How Not To Be a Hostess - Failures in Real Time

art by Josefina Schargorodsky via Pinterest

"Failure is the condiment that gives success its flavor." - Truman Capote
Some time ago we did a poll on the blog and as is the nature of such things, you voted. Your votes were cast over the period of a week and the topic in question was "Things You Want To See More Of On This Blog." By the end of the voting period the topics that came out on top were
Entertaining & Hospitality and Funny Stories From Real Life. I confess I'm a little surprised that these two categories pulled into first and second place ahead of things like "fresh recipes" and "healthy desserts" (except that the question was phrased "what do you want more of" and we already have plenty of recipes here). I'm kind of happy y'all voted that way because of course I like talking about funny things that happen in real life and you also know how much like I love a party. So it's in the spirit of listening to you about both topics that I'm going to tell you a story that happened this past weekend: a story of totally failing as a hostess. Honestly, this is kind of an embarrassing and slightly vulnerable post to write. So from the girl who called burnt pie crust "caramelized," here's a bit of candidness.

Despite the soaring triumph which was my buche de noel (shoddy iPhone pictures can be seen here), everything was not all right. See, sometimes you decide that rather than an intimate, dinner-party type group, it's time for a giant party with dozens of people. And things don't work out the way you planned. Sometimes you get to seven PM on the specified Friday night with a group amounting to the size of a bobsled team.
Yes, out of the thirty people invited to this party, precisely four were able to make it. Heck, even my trustiest wingman, my sister Sarah, left me for a road trip to DC.
"Please, bring your kids," I begged the one guest who happens to be a mother and could swell our numbers by dragging along her husband and three children. As seven o'clock approached, my three heroic guests (plus a husband and assorted children) assembled. I pulled the brie out of the oven, perfectly melted. I stuck the brie back in the oven. Maybe we'd wait a few minutes more and see who showed up before deciding to eat. The children descended on the gingerbread men and somehow found the marshmallows intended for hot chocolate later in the evening. Facebook event regrets began to roll in, punctuated by a series of texts and phone calls notifying me that the handful of other possible guests couldn't make it to my house. One was sitting with a grieving friend, another stuck on a bridge, another shopping. Never have I been more grateful for a massive family who happened to be at home on this occasion. They filled out the ranks so that you didn't notice - almost didn't notice - the fact that exactly four people had showed up to an event labeled on the invitations as an "Actually Fun Christmas Party."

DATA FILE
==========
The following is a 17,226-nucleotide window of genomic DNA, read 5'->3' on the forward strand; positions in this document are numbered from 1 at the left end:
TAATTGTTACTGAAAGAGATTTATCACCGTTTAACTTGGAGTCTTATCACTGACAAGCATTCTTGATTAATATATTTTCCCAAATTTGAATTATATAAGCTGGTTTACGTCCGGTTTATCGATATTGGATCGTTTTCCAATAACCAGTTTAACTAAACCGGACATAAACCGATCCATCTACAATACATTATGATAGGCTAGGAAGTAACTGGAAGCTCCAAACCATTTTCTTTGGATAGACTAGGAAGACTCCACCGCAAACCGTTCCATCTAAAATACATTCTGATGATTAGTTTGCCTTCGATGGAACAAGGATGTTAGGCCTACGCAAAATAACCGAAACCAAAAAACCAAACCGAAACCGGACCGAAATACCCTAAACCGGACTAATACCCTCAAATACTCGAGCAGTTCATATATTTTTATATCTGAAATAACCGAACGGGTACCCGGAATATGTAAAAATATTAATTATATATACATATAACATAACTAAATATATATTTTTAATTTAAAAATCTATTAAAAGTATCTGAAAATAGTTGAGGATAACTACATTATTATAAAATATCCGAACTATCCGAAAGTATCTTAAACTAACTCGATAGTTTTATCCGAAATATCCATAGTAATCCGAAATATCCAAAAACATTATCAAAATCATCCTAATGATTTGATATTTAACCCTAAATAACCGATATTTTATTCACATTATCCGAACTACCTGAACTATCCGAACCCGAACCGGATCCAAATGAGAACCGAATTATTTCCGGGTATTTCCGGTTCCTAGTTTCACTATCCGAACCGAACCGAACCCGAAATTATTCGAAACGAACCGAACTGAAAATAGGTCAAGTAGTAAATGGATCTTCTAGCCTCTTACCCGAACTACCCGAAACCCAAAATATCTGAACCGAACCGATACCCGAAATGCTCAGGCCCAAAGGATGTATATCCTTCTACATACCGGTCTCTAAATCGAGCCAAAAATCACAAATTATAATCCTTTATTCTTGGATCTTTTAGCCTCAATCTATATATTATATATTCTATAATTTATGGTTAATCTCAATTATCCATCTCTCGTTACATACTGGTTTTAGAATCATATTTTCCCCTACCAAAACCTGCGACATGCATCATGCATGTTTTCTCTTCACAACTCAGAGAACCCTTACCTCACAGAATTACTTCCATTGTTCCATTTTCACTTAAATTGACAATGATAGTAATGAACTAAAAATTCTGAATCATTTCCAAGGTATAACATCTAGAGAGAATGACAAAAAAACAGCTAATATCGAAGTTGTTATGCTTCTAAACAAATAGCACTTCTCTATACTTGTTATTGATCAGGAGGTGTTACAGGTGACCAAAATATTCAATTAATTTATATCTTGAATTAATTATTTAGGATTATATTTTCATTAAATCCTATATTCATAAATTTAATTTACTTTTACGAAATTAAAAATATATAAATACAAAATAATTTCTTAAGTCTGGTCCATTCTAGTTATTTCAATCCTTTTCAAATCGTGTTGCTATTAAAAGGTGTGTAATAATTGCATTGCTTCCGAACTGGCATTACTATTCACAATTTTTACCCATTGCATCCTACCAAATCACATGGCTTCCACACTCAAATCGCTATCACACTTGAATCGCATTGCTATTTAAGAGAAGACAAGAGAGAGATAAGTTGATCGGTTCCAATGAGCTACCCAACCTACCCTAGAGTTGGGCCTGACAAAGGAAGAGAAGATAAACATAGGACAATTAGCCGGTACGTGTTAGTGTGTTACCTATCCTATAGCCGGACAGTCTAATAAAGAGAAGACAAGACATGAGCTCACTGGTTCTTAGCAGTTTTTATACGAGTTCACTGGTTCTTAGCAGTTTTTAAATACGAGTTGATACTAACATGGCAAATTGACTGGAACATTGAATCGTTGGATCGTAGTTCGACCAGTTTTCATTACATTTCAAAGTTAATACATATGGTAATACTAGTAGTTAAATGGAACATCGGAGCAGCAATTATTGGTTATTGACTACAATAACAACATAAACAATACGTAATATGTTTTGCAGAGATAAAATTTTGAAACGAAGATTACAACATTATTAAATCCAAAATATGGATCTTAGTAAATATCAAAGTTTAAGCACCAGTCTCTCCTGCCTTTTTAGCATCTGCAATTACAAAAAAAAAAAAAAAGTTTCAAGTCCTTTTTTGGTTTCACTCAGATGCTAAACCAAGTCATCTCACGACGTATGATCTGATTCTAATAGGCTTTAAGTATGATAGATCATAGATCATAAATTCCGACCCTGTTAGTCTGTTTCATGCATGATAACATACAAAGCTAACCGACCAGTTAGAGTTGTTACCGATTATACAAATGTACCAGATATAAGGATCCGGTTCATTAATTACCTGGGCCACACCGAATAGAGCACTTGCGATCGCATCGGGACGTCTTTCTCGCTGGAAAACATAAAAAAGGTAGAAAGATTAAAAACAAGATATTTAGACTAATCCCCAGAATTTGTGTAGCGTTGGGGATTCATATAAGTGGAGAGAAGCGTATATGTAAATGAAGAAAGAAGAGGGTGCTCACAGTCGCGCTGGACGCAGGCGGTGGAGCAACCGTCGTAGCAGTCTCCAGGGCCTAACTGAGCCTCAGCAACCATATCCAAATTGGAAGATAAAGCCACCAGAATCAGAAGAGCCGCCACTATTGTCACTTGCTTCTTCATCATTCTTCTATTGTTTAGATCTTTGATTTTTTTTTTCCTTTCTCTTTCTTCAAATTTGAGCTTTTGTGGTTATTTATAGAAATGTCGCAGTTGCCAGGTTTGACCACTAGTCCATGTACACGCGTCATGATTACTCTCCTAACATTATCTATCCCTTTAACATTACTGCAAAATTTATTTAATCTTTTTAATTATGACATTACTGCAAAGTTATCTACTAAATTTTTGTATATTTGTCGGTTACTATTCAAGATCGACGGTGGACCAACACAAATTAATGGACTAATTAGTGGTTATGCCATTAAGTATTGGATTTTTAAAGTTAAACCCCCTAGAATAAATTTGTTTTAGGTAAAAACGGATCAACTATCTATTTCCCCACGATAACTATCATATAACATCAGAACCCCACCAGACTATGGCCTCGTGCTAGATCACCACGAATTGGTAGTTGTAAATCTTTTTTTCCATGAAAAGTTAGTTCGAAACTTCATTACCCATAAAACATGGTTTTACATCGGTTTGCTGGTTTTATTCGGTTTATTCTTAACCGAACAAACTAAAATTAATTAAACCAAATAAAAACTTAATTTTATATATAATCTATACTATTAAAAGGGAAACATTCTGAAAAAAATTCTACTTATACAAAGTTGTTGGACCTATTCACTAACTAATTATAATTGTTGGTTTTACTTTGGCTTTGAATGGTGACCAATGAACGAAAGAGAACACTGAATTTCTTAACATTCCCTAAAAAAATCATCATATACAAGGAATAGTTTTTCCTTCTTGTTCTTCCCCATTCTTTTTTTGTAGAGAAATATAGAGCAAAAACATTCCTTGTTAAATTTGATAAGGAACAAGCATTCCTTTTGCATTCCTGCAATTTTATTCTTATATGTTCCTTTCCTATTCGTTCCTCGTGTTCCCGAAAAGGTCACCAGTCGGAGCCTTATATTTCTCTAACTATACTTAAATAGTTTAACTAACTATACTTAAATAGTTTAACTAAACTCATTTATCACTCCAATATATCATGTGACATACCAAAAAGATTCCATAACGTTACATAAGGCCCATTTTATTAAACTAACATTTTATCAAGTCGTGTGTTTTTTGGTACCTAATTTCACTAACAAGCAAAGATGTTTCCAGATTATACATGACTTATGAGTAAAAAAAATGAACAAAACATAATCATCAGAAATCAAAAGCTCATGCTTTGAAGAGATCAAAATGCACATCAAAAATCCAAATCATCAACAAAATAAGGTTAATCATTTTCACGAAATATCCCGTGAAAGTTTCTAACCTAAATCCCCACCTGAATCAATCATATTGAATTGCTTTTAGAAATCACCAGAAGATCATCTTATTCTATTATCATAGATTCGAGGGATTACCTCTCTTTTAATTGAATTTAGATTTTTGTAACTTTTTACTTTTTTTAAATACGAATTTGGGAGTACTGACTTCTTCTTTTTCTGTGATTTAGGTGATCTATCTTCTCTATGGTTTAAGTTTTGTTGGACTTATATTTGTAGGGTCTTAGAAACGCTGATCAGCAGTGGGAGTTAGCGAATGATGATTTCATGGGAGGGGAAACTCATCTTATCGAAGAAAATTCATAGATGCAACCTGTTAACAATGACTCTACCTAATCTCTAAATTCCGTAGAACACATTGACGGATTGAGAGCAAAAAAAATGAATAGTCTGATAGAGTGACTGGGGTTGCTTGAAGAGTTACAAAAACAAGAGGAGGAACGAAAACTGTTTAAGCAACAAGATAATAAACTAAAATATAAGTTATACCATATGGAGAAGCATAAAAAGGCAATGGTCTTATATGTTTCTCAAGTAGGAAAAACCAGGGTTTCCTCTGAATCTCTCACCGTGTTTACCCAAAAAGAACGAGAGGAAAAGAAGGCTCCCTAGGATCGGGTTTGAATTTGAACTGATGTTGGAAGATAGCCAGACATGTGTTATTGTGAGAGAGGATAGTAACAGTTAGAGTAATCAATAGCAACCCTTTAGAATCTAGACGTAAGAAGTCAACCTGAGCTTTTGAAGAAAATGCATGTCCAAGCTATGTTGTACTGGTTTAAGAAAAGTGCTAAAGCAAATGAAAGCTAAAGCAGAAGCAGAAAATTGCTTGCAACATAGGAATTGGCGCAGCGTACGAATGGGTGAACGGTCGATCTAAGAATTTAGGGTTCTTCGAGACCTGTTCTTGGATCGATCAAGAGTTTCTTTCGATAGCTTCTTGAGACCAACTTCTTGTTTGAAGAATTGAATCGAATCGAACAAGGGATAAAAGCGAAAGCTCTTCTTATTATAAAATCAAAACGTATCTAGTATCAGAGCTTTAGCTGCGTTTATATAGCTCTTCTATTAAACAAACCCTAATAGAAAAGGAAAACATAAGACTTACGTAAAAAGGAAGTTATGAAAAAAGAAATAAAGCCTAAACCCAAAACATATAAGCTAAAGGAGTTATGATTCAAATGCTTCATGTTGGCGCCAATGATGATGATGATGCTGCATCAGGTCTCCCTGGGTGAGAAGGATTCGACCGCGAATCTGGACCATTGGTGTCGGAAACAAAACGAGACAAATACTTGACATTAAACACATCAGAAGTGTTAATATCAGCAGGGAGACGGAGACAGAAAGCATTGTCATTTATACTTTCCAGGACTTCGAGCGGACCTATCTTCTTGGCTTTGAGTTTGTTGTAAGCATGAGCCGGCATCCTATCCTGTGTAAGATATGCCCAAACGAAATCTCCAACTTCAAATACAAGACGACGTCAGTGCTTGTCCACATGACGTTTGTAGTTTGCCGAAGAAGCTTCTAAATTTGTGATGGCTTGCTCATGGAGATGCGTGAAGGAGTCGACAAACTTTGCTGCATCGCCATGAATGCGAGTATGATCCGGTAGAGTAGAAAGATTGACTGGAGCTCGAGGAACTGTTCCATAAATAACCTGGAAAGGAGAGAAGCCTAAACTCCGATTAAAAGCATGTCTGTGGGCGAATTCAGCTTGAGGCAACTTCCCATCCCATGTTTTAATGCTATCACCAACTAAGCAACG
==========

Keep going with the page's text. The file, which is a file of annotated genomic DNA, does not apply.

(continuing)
Rule Number One: don't try to be clever with the names of your events.

Did I jinx the night by giving it a pretentious name? By divorcing it from typical traditions like ugly sweaters and awkward gift exchanges which nobody seems to actually like and everyone seems to feel compelled to participate in? I guess I did flick something off-center in the universe because by the time I pulled the twice-melted brie out of the oven and rearranged the food on the table, it was clear to everyone involved that this was far from the actually fun Christmas party I had so blithely promised when I figured there would be at least fifteen guests who could help keep the mood high. I mean, I was enjoying my time with the valiant handful, but when there are only five of you, it's more a visit than a party (which is fine if that is the goal, awkward if that is the byproduct of people not showing up). As F. Scott Fitzgerald had it, "...I like large parties. They're so intimate. At small parties there isn't any privacy."

The guests who did come out to celebrate with me were troopers. My dad built a fire and offered hayrides in the cold, starry weather. The kids (hyped up on marshmallows, gingerbread men, and those oddly delicious sausage-and-cheese balls) went out while the adults partook of the woodland masterpiece which was this year's Yule log cake. It might not have been exactly high-energy, but the evening was far from a total failure, right? I was enjoying myself after a fashion and I hoped my guests were similarly generous in their judgement. When the mommy guest and her family had to leave, I grabbed the prize which was meant to be awarded to the person who had decorated the best-dressed gingerbread man.
"Well..." I glanced down at the small package which look crumpled and dispirited in this light, then handed it to my friend, Melody. "Here. You're the only adult who decorated a cookie so I guess you win!" I mean, to be fair she had decorated a very nice gingerbread man.